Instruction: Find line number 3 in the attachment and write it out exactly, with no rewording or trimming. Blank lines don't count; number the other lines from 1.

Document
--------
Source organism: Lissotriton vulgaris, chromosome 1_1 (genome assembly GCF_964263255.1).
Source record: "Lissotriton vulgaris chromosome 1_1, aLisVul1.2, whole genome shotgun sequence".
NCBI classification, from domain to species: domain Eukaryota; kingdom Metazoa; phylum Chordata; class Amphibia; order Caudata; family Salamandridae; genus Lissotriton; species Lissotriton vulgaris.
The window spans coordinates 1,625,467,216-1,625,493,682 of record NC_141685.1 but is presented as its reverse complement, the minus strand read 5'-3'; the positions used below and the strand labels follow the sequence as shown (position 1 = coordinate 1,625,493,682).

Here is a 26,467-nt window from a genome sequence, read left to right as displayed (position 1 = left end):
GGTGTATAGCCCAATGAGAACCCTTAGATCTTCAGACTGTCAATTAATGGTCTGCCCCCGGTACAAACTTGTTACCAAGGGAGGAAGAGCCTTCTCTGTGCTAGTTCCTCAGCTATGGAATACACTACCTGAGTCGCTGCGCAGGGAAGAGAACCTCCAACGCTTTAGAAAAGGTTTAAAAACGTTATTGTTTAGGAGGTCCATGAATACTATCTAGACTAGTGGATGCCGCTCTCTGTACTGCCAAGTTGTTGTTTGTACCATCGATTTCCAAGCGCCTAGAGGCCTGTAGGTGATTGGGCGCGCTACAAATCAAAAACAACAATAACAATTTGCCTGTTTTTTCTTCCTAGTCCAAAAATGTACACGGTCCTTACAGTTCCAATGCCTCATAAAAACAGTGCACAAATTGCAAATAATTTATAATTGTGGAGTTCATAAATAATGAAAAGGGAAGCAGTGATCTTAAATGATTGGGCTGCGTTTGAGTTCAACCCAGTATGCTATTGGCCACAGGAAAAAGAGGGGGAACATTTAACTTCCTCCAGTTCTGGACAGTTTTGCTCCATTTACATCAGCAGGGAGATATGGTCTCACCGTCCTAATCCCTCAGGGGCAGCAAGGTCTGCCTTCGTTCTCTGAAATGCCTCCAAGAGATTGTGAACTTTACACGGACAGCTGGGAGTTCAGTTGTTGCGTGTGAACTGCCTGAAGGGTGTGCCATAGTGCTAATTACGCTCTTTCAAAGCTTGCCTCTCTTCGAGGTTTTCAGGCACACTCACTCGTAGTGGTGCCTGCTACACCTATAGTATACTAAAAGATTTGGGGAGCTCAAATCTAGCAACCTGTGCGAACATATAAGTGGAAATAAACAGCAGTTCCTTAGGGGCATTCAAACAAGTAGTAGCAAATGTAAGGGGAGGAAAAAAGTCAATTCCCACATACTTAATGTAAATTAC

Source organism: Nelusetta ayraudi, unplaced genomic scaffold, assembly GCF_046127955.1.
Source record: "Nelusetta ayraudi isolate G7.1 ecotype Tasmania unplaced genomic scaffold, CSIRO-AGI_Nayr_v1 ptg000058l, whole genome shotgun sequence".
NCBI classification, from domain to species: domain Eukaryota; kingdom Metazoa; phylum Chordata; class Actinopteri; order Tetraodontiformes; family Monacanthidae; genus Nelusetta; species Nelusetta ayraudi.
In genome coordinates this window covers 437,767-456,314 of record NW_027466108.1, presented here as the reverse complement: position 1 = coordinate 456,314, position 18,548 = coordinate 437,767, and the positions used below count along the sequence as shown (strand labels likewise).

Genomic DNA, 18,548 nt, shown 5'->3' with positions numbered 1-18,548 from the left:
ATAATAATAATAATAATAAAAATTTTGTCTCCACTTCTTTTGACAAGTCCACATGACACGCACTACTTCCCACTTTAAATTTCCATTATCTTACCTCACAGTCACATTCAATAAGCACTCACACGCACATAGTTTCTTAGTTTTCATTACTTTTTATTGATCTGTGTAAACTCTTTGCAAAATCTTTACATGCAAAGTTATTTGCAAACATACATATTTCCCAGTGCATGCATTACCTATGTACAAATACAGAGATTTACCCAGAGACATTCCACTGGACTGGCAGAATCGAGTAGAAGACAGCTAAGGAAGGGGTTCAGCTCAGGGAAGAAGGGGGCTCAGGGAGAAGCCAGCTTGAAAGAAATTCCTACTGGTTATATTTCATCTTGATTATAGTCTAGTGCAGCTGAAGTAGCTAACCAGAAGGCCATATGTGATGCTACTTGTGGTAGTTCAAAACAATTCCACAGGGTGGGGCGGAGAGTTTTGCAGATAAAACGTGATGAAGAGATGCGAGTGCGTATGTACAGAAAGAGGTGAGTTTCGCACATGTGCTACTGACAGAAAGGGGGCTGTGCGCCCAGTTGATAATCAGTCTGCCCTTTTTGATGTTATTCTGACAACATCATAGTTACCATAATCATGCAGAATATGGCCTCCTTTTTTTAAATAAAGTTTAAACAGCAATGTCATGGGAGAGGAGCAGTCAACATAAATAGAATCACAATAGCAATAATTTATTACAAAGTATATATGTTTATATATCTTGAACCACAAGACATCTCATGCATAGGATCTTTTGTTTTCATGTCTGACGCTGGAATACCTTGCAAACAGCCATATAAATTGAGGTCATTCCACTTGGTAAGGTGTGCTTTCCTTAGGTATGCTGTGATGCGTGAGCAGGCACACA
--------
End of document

NCBI classification, from domain to species: domain Eukaryota; kingdom Metazoa; phylum Chordata; class Amphibia; order Caudata; family Salamandridae; genus Lissotriton; species Lissotriton vulgaris.